I had a conversation a couple of months ago with a friend who is a manufacturing representative for several metal fabricating companies. The guy is sharp and runs the business as a one-man operation. He's busy and invests in software tools that help him keep track of deliveries and expedite responses to RFQs. He's the smallest of small businesses with similar-sized pockets.
When this current economic slowdown in manufacturing really got serious earlier this year, he needed access to more credit just to keep the business running. His customers were delaying payments, and he needed credit to keep the lights on and the deliveries on schedule. It took a face-to-face meeting with the banker to arrange the increased credit limit, but he finally arranged for a larger safety net.
For my friend, a couple of large orders really have made the search for more credit a distant memory. Other companies in the metal fabricating community should be so lucky.
The credit "crisis" does not grab the headlines as it once did. After all, Michael Jackson went and died. (Let's not forget the passing of Fred Travalena, ladies and gentlemen.) But dollars remain tight, and banks aren't going to change their lending practices overnight. Even now you can see the effects of these practices with larger companies.
Norm Roller, partner in the financial services firm Suby, Von Haden & Associates, Madison, Wis., believes that a metal fabricating company looking for new access to credit really has to have its act together. A fabricator needs to show the bank that steps have been taken to address cost control during a time when growing revenue may be next to impossible.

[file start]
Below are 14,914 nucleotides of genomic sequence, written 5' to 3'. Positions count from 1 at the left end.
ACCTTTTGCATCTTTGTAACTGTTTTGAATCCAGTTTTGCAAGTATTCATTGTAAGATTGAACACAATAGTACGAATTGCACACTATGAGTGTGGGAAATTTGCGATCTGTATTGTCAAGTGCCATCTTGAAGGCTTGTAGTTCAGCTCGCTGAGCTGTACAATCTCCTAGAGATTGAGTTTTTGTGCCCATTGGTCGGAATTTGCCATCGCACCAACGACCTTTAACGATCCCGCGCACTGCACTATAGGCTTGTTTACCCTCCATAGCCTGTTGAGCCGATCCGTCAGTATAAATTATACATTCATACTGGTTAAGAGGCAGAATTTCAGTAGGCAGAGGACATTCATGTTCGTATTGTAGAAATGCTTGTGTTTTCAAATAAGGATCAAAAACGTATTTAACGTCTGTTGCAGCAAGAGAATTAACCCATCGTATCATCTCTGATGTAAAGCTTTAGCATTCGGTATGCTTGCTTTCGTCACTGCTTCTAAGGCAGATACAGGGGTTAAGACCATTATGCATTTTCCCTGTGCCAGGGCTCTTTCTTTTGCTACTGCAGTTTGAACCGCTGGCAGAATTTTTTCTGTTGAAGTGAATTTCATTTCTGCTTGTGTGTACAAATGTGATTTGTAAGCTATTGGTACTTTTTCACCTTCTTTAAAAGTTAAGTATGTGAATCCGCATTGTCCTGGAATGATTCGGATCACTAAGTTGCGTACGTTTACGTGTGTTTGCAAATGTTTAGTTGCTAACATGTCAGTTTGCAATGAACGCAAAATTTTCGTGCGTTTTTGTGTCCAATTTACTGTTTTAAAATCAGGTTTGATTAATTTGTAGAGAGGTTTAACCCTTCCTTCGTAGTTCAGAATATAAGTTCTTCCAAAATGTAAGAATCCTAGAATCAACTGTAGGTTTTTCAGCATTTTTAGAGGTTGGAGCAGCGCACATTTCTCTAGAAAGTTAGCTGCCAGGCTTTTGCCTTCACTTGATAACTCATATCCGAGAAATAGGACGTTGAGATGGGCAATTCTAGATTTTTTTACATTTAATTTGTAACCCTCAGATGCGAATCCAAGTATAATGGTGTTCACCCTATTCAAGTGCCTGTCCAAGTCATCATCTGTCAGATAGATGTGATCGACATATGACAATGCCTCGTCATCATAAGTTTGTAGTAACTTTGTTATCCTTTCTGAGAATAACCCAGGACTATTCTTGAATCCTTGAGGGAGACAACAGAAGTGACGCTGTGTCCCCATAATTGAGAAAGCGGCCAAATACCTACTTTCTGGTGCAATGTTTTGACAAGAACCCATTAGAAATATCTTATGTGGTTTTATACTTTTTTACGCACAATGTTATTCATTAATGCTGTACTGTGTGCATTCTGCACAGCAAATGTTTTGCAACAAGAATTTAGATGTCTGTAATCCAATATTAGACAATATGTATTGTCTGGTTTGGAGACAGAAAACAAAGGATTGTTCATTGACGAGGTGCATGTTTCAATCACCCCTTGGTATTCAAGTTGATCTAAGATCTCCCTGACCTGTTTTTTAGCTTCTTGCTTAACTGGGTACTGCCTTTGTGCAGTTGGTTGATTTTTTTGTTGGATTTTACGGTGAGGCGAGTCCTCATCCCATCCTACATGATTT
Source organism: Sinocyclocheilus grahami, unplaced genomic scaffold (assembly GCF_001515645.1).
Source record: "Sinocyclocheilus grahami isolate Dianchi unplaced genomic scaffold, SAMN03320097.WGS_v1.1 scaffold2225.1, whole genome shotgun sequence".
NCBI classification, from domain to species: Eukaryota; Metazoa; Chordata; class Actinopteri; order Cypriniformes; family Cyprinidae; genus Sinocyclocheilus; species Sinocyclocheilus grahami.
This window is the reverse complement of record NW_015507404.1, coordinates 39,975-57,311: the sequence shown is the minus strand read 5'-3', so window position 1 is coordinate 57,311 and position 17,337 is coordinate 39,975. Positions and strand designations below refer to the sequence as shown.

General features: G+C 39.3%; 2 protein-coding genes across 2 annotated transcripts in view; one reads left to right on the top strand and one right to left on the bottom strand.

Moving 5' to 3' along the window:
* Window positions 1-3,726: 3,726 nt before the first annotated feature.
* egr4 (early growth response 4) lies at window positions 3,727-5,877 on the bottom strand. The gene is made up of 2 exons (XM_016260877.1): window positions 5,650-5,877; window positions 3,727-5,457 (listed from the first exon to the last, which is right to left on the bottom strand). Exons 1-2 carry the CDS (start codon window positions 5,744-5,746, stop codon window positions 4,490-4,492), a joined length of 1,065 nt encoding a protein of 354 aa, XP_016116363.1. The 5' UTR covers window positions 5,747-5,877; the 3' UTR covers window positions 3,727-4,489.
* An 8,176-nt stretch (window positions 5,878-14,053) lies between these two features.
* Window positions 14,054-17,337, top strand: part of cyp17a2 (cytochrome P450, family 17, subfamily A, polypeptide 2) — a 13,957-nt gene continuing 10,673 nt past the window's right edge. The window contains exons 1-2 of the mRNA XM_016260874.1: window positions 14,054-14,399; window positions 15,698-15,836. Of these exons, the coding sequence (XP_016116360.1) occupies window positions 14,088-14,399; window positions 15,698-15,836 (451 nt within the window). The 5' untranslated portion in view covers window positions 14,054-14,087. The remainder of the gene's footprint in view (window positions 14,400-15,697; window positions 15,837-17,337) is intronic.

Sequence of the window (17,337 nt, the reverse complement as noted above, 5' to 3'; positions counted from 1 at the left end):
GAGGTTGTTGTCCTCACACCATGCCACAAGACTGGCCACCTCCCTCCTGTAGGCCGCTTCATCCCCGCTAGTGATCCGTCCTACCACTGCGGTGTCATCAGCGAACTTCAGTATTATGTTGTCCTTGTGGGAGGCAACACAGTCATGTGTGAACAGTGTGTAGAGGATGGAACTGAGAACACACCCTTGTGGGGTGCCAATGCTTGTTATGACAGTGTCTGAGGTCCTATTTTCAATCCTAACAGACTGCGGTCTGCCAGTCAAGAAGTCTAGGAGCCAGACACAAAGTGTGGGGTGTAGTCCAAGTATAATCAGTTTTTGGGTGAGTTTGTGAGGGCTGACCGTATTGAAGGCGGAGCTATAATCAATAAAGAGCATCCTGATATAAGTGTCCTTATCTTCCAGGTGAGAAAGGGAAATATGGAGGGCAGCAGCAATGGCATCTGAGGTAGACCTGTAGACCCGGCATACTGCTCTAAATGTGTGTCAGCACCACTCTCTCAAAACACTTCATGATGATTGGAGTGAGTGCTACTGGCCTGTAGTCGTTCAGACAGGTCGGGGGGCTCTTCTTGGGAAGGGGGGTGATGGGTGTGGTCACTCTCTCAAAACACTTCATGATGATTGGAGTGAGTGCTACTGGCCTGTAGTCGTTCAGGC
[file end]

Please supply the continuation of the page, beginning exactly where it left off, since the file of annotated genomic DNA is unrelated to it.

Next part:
"I tell you that banks are looking at companies that are proactive and timely with delivering their information. The lines of communication have to be very open," Roller said.
Even then the access to additional credit may not be assured. Roller said that smaller companies that feasted on overrun work from larger OEMs or that were heavily aligned with one industrial segment, such as automotive, may be looked upon as unfavorable credit applicants. Banks see the larger manufacturing companies cutting their work forces and bringing work in-house that was once farmed out, and that isn't a good sign for the smaller companies down the supply chain.
Of course, metal fabricators can make their case, and they should if the alternative is passing on a golden opportunity or simply shutting the doors. If they can only wait, the credit environment might loosen up.
Roller said banks aren't likely to change their current approach for another six to nine months, but that's when many economists think an economic rebound may be firmly under way.
By that time the Michael Jackson coverage will have died down.
Also, Abe Vigoda is still alive. You know you were wondering about that.